Sacramento, CA — In states with legal marijuana, dispensaries and retailers are forced to operate in legal gray areas because the federal government still wants to lock people in cages for possessing this plant. One particularly troublesome aspect of this prohibition is that legal marijuana business cannot accept credit cards and are blocked from using traditional banks. Thanks to a new bill in California, however, all that could be about to change.
In January, Sen. Bob Hertzberg, (D-Van Nuys), along with a bipartisan coalition of nine cosponsors, introduced Senate Bill 930 (SB930) which would create a self-contained banking industry solely for the cannabis industry inside the state of California.
Last week, the California Senate passed the bill. If the bill makes it through final approval, the implications are revolutionary and would aid in further nullifying the federal prohibition of cannabis.
Passage of SB930 would bypass the federal banking system entirely and pave the way for competition in the industry outside of federal control. The current system makes it against the law for banks to accept money from what the federal government considers “illegal activity” even though the state has legalized it. The federal government can and likely would prosecute banks who service the cannabis industry under the Bank Secrecy Act, the USA Patriot Act, and the Racketeer Influenced and Corrupt Organizations (RICO) Act.
As the Tenth Amendment Center reports, under the proposed law, the state would license “cannabis limited charter banks and credit unions.” Cannabis businesses would be able to deposit funds in these institutions and write checks on their accounts for limited purposes, including paying state or local fees and taxes, rent on property associated with a cannabis business, paying vendors, or buying state or local bonds or warrants. These checks could only be deposited or cashed at the issuing cannabis limited charter bank or credit union, or another cannabis limited charter bank or credit union that agrees to accept the check, keeping them outside of the federal checking system known as the automatic clearing house (ACH).
These cannabis banks would not be allowed to interact with regular banks or credit unions. Instead, they would form their own banking networks and would also be allowed to provide accounts to people and other entities outside of the cannabis industry.
“The status quo for our growing legal cannabis industry is unsustainable,” Hertzberg said in a press release. “It’s not only impractical from an accounting perspective, but it also presents a tremendous public safety problem. This bill takes a limited approach to provide all parties with a safe and reliable way to move forward on this urgent issue.”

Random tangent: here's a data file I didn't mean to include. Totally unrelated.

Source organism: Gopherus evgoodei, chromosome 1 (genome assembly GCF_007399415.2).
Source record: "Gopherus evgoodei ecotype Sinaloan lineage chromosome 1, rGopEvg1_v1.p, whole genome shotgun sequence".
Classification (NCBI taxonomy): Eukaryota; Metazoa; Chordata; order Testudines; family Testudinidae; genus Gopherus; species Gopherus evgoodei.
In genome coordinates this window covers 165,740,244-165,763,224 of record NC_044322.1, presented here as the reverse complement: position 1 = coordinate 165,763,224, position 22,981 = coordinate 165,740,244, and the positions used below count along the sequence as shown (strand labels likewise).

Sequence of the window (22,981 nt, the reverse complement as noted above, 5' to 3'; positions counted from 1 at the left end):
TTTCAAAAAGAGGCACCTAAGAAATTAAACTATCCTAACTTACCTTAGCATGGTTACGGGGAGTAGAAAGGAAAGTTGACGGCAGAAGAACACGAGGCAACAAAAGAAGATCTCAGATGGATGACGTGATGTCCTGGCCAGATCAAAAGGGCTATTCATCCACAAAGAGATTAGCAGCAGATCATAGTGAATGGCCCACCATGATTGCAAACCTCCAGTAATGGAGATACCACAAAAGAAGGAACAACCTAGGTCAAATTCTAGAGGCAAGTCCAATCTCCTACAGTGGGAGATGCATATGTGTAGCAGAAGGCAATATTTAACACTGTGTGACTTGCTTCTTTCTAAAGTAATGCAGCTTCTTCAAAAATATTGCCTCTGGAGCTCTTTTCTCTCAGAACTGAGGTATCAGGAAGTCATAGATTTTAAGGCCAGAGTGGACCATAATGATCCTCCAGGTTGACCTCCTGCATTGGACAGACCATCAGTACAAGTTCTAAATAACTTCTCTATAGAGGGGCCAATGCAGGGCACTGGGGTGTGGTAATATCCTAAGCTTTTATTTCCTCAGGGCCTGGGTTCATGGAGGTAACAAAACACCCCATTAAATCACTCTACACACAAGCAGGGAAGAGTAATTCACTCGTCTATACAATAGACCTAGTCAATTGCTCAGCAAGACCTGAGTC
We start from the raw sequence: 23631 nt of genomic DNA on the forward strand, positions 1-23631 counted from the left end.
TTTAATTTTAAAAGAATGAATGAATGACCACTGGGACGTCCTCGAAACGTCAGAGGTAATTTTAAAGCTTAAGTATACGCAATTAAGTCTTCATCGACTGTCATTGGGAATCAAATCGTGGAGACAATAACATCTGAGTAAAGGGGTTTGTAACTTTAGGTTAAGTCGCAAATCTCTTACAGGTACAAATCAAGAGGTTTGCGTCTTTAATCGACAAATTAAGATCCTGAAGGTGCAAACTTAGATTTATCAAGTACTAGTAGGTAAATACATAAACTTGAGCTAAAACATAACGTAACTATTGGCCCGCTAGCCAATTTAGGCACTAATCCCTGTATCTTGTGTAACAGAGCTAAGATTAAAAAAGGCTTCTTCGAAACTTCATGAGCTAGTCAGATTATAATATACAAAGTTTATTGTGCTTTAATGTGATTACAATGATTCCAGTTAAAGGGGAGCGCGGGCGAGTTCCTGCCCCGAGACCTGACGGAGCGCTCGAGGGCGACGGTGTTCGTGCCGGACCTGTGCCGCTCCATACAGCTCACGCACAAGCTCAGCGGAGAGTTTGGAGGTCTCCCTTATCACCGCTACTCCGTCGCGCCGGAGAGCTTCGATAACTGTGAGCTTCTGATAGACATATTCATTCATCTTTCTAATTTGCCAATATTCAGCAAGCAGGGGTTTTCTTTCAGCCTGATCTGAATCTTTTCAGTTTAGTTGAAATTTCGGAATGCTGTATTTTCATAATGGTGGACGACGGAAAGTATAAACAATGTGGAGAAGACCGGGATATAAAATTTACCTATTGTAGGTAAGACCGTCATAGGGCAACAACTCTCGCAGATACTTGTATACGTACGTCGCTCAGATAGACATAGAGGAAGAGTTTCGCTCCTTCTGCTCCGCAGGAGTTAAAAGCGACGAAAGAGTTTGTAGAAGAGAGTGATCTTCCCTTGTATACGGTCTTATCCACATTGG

Showing the overwhelming support for such measures, the bill passed the senate and received only 6 nays. SB930 will now move to the Assembly for further consideration.
As the Free Thought Project previously reported, cryptocurrencies are also stepping up to free the cannabis industry from federal banking control.
As TFTP reported last month, since blockchain technology is still developing, the point of sale options for retail locations have been slim, but a new platform called Alt Thirty-Six is hoping to change that.
Alt Thirty-Six has since announced a partnership with the cannabis software company WebJoint, which they say will allow for more widespread cryptocurrency adoption in cannabis retail locations thourghout the United States, not just California.
“Our goal at Alt Thirty-Six—to bring secure digital payment solutions to the cannabis industry—perfectly aligns with WebJoint’s innovative, cannabis-specific software technology. We’re thrilled to have the opportunity to partner with [WebJoint], providing more cannabis businesses with access to our platform and changing the way the industry as a whole handles payments,” Alt Thirty-Six CEO Ken Ramirez said in a statement.
The service will not be using Bitcoin since the legacy blockchain of the pioneer crypto has been riddled with scaling problems that have resulted in high fees and slow transactions. Instead, these services will utilize Dash, a top cryptocurrency that works much better for point of sale payment systems due to its high speed and low cost.
What the bill in California and the Dash projects illustrate is the ability of ingenuity and innovation to create new systems to foster change. Instead of merely trying to tear down the old systems, thinkers and innovators build new ones which show the obsolescence of the old.
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